Wednesday, September 2, 2015

So You Think Farming's 'Cute'?


Mark Malecha, a Minnesota farmer, fell into a silo while knocking down some frozen corn. He spent 8 hours trapped there, buried to his chest in corn, before rescuers could get him out.

Recently I was a talking to a colleague and she asked me where I live. I told her I live on a farm, and told her what we do and what we raise. Her response was, “Oh you live on a farm, how cute!”

I had to stop myself quickly from slapping her up one side of her silly head and just think to myself, “OK, this person is none too bright. Let it go. You just got this job; you don’t want to commit assault on your first day.”

But, man, did that comment stay with me – it really made me mad. When I got home that night I was still mad. Also, when I got home I discovered that my husband had spent the day sorting cattle and was covered nearly from head to toe in muck and manure. That’s real cute. Now I was going to have to take those jeans down to the creek and slap them against rocks to get the grime out. We live on a farm, so that means we don’t have electricity and appliances like civilized people do, doesn’t it? I love farm living. It’s so cute.

Besides living on a cute farm, I also found out that most of my friends on Facebook think getting run over and stomped by cattle is funny. There was an article entitled “Cow tips man, steps on him,” posted on The Huffington Post. From the title one would expect the article to be about some idiot actually trying to “tip” a cow, only to have the cow get the best of him.

No. The article was about a University of Tennessee farm worker getting knocked down and having his chest stepped on by a cow. He was taken away in an ambulance. So some goober writes an article about the incident making fun of the situation. After all, farming is cute, right?

This event could have turned tragic quickly, but because the worker survived it’s okay to write an article about it with a humorous headline. How sick is that? I posted the link on my Facebook page and vented my disgust, feeling ever so righteous. I figured my wise and educated friends would agree with my assessment, and we could all feel good about ourselves and rally behind those who make their living farming.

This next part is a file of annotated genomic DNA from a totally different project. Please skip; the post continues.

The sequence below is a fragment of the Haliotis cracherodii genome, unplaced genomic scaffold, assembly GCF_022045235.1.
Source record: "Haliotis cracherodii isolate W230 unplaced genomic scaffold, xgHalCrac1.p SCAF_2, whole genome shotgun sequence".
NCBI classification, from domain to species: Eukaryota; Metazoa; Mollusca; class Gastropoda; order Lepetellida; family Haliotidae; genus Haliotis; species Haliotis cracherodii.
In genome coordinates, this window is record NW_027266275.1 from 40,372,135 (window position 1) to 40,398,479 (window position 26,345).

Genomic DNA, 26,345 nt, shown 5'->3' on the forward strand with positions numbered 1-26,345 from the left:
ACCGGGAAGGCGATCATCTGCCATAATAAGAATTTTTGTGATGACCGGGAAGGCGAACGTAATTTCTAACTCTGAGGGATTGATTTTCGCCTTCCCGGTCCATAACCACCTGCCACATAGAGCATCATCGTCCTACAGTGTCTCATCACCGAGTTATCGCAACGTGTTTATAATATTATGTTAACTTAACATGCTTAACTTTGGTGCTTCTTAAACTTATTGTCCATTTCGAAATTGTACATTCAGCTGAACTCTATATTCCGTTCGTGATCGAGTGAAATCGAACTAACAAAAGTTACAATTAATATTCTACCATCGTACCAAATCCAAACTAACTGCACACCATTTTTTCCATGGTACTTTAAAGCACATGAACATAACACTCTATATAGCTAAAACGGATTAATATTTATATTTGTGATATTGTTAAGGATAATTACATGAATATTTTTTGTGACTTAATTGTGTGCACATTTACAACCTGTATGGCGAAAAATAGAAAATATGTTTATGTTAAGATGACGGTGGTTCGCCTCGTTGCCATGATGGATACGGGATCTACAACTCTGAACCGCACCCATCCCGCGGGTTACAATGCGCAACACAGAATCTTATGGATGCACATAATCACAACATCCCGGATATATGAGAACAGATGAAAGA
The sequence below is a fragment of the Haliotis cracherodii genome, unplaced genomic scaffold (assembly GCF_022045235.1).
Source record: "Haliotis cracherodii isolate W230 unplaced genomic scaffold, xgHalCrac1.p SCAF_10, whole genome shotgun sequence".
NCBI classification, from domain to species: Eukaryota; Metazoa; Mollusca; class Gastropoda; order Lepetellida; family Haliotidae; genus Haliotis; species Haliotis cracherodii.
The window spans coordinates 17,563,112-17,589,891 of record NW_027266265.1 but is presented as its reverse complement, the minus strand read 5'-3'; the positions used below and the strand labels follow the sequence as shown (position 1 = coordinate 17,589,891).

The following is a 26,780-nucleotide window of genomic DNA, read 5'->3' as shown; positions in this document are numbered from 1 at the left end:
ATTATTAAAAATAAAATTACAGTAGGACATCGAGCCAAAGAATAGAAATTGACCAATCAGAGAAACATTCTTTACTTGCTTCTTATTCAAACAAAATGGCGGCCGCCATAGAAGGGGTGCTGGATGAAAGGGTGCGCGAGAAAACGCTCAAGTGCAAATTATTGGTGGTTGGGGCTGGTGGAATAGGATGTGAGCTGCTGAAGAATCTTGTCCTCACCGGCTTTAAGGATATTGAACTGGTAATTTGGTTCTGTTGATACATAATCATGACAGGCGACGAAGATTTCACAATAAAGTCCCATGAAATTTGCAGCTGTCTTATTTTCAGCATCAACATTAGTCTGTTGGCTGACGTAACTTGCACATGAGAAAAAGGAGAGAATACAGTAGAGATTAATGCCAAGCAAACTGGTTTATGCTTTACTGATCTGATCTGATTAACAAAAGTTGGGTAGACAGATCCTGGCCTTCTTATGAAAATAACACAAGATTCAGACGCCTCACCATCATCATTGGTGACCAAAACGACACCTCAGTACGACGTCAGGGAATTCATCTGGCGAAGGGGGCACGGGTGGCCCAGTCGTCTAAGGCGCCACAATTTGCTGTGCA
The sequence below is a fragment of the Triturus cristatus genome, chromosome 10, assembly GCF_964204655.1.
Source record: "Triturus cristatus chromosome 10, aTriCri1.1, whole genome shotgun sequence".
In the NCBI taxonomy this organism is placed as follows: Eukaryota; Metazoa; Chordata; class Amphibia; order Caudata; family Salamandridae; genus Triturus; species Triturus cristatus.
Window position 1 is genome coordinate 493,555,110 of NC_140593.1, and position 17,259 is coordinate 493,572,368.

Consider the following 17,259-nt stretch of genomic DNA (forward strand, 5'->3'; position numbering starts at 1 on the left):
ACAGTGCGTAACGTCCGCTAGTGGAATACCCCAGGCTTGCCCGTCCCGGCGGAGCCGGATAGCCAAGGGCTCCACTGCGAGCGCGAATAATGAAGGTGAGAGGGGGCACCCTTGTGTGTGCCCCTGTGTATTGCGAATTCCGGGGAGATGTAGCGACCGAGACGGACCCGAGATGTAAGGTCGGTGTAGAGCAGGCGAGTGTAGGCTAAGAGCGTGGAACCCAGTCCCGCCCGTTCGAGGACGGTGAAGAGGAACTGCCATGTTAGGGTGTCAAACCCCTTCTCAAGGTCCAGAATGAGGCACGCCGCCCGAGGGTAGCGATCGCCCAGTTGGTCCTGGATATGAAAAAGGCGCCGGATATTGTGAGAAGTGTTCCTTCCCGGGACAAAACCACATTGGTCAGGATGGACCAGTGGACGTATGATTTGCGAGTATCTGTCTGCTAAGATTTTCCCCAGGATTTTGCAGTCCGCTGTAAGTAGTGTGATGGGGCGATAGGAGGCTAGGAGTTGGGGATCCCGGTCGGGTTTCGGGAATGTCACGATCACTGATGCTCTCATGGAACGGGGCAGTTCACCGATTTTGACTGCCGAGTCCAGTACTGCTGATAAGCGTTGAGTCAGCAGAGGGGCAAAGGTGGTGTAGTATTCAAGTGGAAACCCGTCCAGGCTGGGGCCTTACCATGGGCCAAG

Well, forget that. My wise and educated friends just looked at the headline, didn’t read the article and then responded that too bad the guy didn’t get killed, he could’ve gotten the Darwin award for messing with cattle. This resulted in me making some rather curt responses and having to explain why the whole thing was not a bit funny. My friends were embarrassed, sure, but they still think it’s funny. You know they do, because they just don’t get it. 

It seems in our current culture there are two types of farming. The “cute” kind (which I guess would be the small, local producer) and the “spawn of Satan going to eat your head" kind (which is factory farming).

My friends have learned that factory farms are bad because they use immigrant labor; animals are abused; that’s where H1N1 originated;  and, lest we forget, farming pollutes the environment

They like to get all jiggy with the issues surrounding factory farms and think they can avoid the whole problem by buying “organic,” because organic farms are the cute kind. Hate to burst your bubble, guys, but California is the leading producer of organic foods and many of these farms (1) use immigrant labor and (2) are factory farms (but just follow a different set of rules). Just because it says organic on it doesn’t mean it was grown by meditating hippies living on a commune in a geodesic dome being at one with nature on their cute little farm. 

As a result of a media education, my buddies hate factory farms — Okay, I understand this, there’s a lot to hate about factory farms — praise locovores and vegans, and think farming is cute.